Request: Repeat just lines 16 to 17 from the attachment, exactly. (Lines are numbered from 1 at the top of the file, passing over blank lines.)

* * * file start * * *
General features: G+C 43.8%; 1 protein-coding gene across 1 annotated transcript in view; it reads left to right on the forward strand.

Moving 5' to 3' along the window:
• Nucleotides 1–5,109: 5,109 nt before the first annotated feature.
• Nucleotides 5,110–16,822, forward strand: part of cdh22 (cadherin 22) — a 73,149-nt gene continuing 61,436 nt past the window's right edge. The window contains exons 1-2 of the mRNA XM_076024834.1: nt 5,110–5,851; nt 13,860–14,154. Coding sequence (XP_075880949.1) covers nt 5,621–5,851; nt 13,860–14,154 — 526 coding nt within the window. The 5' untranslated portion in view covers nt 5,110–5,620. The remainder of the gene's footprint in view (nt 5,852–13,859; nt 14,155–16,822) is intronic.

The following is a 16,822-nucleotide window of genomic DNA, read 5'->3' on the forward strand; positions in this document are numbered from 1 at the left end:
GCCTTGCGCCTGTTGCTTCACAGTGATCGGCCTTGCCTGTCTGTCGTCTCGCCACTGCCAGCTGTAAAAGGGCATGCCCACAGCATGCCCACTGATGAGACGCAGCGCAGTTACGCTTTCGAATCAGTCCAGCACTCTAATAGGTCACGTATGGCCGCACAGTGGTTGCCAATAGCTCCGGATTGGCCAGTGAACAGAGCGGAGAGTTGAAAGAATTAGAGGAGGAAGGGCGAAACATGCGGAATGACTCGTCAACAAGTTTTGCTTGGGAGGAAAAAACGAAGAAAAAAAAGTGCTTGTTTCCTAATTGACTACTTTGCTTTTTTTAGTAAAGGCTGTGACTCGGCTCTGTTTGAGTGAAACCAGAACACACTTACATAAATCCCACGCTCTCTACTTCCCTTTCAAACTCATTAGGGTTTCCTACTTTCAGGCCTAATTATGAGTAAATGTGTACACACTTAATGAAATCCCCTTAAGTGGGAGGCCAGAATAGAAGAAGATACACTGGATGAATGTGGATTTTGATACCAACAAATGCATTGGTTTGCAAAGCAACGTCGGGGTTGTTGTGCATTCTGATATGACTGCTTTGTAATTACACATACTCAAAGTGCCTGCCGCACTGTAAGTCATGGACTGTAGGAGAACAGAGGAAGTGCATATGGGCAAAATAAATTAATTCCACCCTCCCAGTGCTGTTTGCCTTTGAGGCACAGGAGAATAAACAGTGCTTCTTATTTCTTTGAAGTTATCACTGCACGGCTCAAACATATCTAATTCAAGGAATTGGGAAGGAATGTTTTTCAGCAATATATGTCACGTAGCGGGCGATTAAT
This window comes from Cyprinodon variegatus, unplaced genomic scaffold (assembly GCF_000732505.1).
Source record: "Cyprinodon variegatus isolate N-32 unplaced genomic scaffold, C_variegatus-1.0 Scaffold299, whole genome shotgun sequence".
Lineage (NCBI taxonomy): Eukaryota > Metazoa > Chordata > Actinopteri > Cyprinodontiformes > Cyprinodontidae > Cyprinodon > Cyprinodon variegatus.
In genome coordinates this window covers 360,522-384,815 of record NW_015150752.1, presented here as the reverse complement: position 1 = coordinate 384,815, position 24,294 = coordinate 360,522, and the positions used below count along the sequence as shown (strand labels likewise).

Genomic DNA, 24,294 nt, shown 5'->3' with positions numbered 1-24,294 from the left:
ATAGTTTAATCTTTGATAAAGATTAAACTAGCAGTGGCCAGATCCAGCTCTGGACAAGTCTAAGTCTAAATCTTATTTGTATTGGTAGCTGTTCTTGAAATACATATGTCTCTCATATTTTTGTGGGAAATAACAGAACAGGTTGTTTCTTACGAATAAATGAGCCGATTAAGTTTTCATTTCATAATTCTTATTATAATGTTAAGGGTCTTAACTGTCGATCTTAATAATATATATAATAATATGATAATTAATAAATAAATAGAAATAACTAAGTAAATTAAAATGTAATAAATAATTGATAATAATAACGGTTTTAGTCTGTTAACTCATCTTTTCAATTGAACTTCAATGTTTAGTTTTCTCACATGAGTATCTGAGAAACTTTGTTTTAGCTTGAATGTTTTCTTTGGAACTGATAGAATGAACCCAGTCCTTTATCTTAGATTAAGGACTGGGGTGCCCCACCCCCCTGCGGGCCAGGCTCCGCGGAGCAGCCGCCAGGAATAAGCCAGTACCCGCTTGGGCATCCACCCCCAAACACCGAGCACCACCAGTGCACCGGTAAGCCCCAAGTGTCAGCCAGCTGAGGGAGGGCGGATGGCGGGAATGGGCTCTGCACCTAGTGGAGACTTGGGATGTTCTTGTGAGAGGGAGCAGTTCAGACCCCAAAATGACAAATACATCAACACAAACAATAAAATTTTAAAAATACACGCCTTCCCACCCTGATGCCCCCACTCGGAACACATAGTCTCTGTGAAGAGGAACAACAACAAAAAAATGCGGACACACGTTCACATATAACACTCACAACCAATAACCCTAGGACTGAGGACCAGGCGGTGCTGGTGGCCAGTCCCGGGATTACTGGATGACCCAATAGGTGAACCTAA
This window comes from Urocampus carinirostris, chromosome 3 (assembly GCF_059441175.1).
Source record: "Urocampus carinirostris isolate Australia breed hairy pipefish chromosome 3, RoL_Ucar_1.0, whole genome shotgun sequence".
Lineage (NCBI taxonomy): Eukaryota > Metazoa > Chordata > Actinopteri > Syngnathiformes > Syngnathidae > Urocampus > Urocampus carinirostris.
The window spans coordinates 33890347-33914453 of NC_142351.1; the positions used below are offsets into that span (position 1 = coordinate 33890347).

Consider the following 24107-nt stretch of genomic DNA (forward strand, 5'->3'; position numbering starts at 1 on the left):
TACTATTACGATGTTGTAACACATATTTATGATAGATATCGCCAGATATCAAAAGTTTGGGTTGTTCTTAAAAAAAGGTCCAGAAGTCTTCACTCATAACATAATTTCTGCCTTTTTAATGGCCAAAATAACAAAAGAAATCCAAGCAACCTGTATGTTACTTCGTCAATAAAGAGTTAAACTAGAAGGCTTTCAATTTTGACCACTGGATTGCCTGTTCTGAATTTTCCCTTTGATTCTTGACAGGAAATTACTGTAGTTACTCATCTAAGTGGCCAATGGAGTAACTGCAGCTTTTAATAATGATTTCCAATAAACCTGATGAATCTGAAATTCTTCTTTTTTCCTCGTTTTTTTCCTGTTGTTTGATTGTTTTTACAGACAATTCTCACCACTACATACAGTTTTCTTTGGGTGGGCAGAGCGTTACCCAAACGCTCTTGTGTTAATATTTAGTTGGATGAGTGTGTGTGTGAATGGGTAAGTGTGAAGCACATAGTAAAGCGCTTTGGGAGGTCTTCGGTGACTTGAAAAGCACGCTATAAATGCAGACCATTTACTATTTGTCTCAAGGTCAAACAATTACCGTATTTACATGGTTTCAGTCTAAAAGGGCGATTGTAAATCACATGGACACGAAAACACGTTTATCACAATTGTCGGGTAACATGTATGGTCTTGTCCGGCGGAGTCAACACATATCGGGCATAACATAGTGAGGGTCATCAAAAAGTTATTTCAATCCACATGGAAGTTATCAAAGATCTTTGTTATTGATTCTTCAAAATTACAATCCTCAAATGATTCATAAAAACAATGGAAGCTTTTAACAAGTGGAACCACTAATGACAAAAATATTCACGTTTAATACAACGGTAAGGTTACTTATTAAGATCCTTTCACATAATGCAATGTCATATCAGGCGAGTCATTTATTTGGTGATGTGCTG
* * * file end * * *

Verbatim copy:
The window spans coordinates 33890347-33914453 of NC_142351.1; the positions used below are offsets into that span (position 1 = coordinate 33890347).

Consider the following 24107-nt stretch of genomic DNA (forward strand, 5'->3'; position numbering starts at 1 on the left):